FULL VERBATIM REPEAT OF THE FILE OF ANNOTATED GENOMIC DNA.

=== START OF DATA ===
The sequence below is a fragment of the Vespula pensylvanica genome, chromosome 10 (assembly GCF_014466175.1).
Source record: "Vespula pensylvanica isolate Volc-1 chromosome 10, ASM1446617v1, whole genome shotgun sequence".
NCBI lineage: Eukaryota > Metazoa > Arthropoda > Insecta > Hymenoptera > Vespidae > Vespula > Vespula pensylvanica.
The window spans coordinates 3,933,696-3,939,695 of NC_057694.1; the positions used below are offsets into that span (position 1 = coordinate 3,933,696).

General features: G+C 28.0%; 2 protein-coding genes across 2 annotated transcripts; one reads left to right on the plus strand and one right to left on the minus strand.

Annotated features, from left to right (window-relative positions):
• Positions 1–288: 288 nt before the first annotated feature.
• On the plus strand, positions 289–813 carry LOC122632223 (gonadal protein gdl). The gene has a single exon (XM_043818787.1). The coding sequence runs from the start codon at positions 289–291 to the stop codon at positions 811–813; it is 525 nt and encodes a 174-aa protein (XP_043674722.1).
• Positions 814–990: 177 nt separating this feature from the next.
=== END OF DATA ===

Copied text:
The sequence below is a fragment of the Vespula pensylvanica genome, chromosome 10 (assembly GCF_014466175.1).
Source record: "Vespula pensylvanica isolate Volc-1 chromosome 10, ASM1446617v1, whole genome shotgun sequence".
NCBI lineage: Eukaryota > Metazoa > Arthropoda > Insecta > Hymenoptera > Vespidae > Vespula > Vespula pensylvanica.
The window spans coordinates 3,933,696-3,939,695 of NC_057694.1; the positions used below are offsets into that span (position 1 = coordinate 3,933,696).

General features: G+C 28.0%; 2 protein-coding genes across 2 annotated transcripts; one reads left to right on the plus strand and one right to left on the minus strand.

Annotated features, from left to right (window-relative positions):
• Positions 1–288: 288 nt before the first annotated feature.
• On the plus strand, positions 289–813 carry LOC122632223 (gonadal protein gdl). The gene has a single exon (XM_043818787.1). The coding sequence runs from the start codon at positions 289–291 to the stop codon at positions 811–813; it is 525 nt and encodes a 174-aa protein (XP_043674722.1).
• Positions 814–990: 177 nt separating this feature from the next.